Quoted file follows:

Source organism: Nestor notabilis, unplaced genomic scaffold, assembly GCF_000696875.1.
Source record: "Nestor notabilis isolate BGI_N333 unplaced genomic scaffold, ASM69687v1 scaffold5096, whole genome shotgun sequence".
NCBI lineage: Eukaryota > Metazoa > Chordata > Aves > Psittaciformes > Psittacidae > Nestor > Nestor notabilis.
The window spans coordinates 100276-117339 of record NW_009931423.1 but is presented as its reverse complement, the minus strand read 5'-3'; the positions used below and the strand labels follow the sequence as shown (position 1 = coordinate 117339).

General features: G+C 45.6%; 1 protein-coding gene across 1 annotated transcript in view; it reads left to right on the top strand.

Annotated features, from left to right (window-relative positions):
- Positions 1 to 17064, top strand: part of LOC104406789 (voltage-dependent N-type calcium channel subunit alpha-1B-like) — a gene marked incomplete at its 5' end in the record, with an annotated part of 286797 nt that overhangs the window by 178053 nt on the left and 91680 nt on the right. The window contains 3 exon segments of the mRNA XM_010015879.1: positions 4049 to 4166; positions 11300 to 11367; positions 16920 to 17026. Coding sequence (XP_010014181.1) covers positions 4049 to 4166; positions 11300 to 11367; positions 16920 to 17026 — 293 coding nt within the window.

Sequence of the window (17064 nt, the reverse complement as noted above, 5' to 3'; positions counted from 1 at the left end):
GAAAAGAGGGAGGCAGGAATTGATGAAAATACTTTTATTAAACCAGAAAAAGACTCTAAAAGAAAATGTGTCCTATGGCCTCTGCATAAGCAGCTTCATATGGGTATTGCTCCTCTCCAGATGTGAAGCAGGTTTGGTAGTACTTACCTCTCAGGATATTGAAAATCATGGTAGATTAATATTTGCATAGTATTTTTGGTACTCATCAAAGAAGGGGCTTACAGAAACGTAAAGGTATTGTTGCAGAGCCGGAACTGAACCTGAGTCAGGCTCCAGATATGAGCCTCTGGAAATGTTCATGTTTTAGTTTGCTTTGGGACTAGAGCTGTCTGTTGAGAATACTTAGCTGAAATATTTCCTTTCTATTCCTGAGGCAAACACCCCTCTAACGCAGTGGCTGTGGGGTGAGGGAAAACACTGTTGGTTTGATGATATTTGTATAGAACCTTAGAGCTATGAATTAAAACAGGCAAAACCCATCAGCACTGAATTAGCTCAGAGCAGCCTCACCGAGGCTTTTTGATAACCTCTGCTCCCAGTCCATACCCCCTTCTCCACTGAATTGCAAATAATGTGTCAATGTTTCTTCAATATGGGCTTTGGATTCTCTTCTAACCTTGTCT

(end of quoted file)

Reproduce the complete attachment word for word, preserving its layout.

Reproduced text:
Source organism: Nestor notabilis, unplaced genomic scaffold, assembly GCF_000696875.1.
Source record: "Nestor notabilis isolate BGI_N333 unplaced genomic scaffold, ASM69687v1 scaffold5096, whole genome shotgun sequence".
NCBI lineage: Eukaryota > Metazoa > Chordata > Aves > Psittaciformes > Psittacidae > Nestor > Nestor notabilis.
The window spans coordinates 100276-117339 of record NW_009931423.1 but is presented as its reverse complement, the minus strand read 5'-3'; the positions used below and the strand labels follow the sequence as shown (position 1 = coordinate 117339).

General features: G+C 45.6%; 1 protein-coding gene across 1 annotated transcript in view; it reads left to right on the top strand.

Annotated features, from left to right (window-relative positions):
- Positions 1 to 17064, top strand: part of LOC104406789 (voltage-dependent N-type calcium channel subunit alpha-1B-like) — a gene marked incomplete at its 5' end in the record, with an annotated part of 286797 nt that overhangs the window by 178053 nt on the left and 91680 nt on the right. The window contains 3 exon segments of the mRNA XM_010015879.1: positions 4049 to 4166; positions 11300 to 11367; positions 16920 to 17026. Coding sequence (XP_010014181.1) covers positions 4049 to 4166; positions 11300 to 11367; positions 16920 to 17026 — 293 coding nt within the window.

Sequence of the window (17064 nt, the reverse complement as noted above, 5' to 3'; positions counted from 1 at the left end):
GAAAAGAGGGAGGCAGGAATTGATGAAAATACTTTTATTAAACCAGAAAAAGACTCTAAAAGAAAATGTGTCCTATGGCCTCTGCATAAGCAGCTTCATATGGGTATTGCTCCTCTCCAGATGTGAAGCAGGTTTGGTAGTACTTACCTCTCAGGATATTGAAAATCATGGTAGATTAATATTTGCATAGTATTTTTGGTACTCATCAAAGAAGGGGCTTACAGAAACGTAAAGGTATTGTTGCAGAGCCGGAACTGAACCTGAGTCAGGCTCCAGATATGAGCCTCTGGAAATGTTCATGTTTTAGTTTGCTTTGGGACTAGAGCTGTCTGTTGAGAATACTTAGCTGAAATATTTCCTTTCTATTCCTGAGGCAAACACCCCTCTAACGCAGTGGCTGTGGGGTGAGGGAAAACACTGTTGGTTTGATGATATTTGTATAGAACCTTAGAGCTATGAATTAAAACAGGCAAAACCCATCAGCACTGAATTAGCTCAGAGCAGCCTCACCGAGGCTTTTTGATAACCTCTGCTCCCAGTCCATACCCCCTTCTCCACTGAATTGCAAATAATGTGTCAATGTTTCTTCAATATGGGCTTTGGATTCTCTTCTAACCTTGTCT